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Monday, 2 March 2015

Revit OmniClass: A Complete Bill of Quantities

Revit’s OmniClass Name and and -Numbering functionality is an extremely useful tool to create a bill of quantities which includes all relevant Revit categories in one schedule. This functionality is not used often enough, as it will take a bit of time to set up (It is however worth it in the end!)

The most important thing to remember, not only for this Bill of Quantities example, but for all of your Revit families, templates and projects, is to use Revit Best Practices. If you do things properly right from the start, you will reap the rewards not only for your current project, but also for all existing and future projects.

To use the OmniClass functionality, take the following points into consideration:

  • Proper Revit family and type naming conventions
  • Company specific, or custom, OmniClass Taxonomy file
  • Correct OmniClass Name and –Number assigned to families
  • Properly set up Bill of Quantities schedule
An OOTB mechanical Variable Air Volume unit was placed in a project. The type properties of this unit contains the OmniClass Number, and respective OmniClass Title that has been assigned to the unit. These properties are greyed out, and thus not editable.

To access and modify the above mentioned properties, one has to enter the VAV unit family environment. The OmniClass Number can be created or modified from the instance properties. A list of OmniClass Numbers and Titles will show (Extracted from an external OmniClass Table 23 Product Classification text file)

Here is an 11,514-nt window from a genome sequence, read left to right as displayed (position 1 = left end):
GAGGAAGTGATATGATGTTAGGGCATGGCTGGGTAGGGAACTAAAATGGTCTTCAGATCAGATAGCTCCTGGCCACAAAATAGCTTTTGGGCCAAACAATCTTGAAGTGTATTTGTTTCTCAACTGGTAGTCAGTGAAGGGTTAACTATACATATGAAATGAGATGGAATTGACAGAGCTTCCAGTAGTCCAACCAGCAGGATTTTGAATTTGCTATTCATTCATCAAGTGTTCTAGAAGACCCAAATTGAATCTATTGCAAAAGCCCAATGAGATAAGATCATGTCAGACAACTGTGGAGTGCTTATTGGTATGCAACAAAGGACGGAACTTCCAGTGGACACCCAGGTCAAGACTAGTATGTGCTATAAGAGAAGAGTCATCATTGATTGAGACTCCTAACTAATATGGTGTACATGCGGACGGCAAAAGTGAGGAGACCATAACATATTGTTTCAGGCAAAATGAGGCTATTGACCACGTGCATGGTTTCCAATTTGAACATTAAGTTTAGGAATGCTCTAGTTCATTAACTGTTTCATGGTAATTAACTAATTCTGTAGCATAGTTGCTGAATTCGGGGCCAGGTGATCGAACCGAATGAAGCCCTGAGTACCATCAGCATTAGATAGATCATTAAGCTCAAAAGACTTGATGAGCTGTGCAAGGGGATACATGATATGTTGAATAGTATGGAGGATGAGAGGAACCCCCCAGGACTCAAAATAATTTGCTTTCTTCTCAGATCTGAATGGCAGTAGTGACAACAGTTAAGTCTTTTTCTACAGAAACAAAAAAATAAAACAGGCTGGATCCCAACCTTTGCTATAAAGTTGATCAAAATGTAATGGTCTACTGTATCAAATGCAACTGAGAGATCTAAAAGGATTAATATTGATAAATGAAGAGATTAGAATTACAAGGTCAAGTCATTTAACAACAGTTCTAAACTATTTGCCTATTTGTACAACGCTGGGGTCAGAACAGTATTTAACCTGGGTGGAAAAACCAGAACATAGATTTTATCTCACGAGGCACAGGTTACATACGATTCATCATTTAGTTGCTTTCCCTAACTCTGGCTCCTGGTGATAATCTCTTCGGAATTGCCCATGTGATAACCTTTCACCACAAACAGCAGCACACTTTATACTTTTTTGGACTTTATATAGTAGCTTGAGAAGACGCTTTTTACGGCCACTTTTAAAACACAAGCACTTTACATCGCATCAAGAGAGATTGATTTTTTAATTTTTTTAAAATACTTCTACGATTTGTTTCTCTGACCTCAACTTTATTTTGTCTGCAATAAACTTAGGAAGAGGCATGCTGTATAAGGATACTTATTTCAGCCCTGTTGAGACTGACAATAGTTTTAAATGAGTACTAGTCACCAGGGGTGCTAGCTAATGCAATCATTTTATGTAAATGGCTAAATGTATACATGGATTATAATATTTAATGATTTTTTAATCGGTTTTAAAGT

The OmniClass Taxonomy text file can be found in the following location:
C:\Users\<USER NAME>\AppData\Roaming\Autodesk\Revit\Autodesk Revit 2015

The text file will contain the OmniClass Number in the first column and the OmniClass Title in the second column. Should you require to edit the Omniclass Titles and Numbers, remember to create a backup file, to ensure that you will be able to restore the file should something go wrong.

We can now create a Multi-Category schedule, where we can extract various common parameters from, such as the Count, Omniclass Number, Omniclass Title, Family and Type, and Cost. This is where the family naming conventions come in handy to ensure that you have consistency in your schedule, and that the schedule looks like a MEP Bill of Quantities should look like.

With some minimal editing being made to the schedule, such as changing the Sorting and Grouping options, as well as the Formatting, you should be able to extract a graphical representation as per the image below.

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